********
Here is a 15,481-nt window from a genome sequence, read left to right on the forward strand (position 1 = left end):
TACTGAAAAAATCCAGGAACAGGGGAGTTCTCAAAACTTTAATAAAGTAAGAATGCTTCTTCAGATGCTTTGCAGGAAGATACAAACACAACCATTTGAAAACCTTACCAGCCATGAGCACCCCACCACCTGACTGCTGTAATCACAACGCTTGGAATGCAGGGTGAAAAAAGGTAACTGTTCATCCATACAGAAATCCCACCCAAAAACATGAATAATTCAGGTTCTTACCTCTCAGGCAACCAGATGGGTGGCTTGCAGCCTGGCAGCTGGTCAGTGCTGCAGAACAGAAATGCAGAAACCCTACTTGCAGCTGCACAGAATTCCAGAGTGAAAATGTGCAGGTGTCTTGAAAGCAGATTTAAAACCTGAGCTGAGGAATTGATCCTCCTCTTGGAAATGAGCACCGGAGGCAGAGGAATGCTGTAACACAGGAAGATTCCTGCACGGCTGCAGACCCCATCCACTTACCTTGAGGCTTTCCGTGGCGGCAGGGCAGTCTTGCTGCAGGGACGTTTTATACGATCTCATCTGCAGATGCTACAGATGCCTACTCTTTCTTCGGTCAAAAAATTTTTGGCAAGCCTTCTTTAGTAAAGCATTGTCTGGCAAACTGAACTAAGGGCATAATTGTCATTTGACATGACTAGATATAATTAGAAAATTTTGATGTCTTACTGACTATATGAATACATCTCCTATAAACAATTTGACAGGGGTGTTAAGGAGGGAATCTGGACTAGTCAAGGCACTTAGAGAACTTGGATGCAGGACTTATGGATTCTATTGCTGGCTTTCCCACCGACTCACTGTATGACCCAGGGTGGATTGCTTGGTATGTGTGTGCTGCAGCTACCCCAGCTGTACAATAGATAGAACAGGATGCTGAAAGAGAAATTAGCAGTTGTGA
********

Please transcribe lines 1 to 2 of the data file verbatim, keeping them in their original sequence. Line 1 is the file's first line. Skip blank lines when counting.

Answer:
Here is a 15,481-nt window from a genome sequence, read left to right on the forward strand (position 1 = left end):
TACTGAAAAAATCCAGGAACAGGGGAGTTCTCAAAACTTTAATAAAGTAAGAATGCTTCTTCAGATGCTTTGCAGGAAGATACAAACACAACCATTTGAAAACCTTACCAGCCATGAGCACCCCACCACCTGACTGCTGTAATCACAACGCTTGGAATGCAGGGTGAAAAAAGGTAACTGTTCATCCATACAGAAATCCCACCCAAAAACATGAATAATTCAGGTTCTTACCTCTCAGGCAACCAGATGGGTGGCTTGCAGCCTGGCAGCTGGTCAGTGCTGCAGAACAGAAATGCAGAAACCCTACTTGCAGCTGCACAGAATTCCAGAGTGAAAATGTGCAGGTGTCTTGAAAGCAGATTTAAAACCTGAGCTGAGGAATTGATCCTCCTCTTGGAAATGAGCACCGGAGGCAGAGGAATGCTGTAACACAGGAAGATTCCTGCACGGCTGCAGACCCCATCCACTTACCTTGAGGCTTTCCGTGGCGGCAGGGCAGTCTTGCTGCAGGGACGTTTTATACGATCTCATCTGCAGATGCTACAGATGCCTACTCTTTCTTCGGTCAAAAAATTTTTGGCAAGCCTTCTTTAGTAAAGCATTGTCTGGCAAACTGAACTAAGGGCATAATTGTCATTTGACATGACTAGATATAATTAGAAAATTTTGATGTCTTACTGACTATATGAATACATCTCCTATAAACAATTTGACAGGGGTGTTAAGGAGGGAATCTGGACTAGTCAAGGCACTTAGAGAACTTGGATGCAGGACTTATGGATTCTATTGCTGGCTTTCCCACCGACTCACTGTATGACCCAGGGTGGATTGCTTGGTATGTGTGTGCTGCAGCTACCCCAGCTGTACAATAGATAGAACAGGATGCTGAAAGAGAAATTAGCAGTTGTGA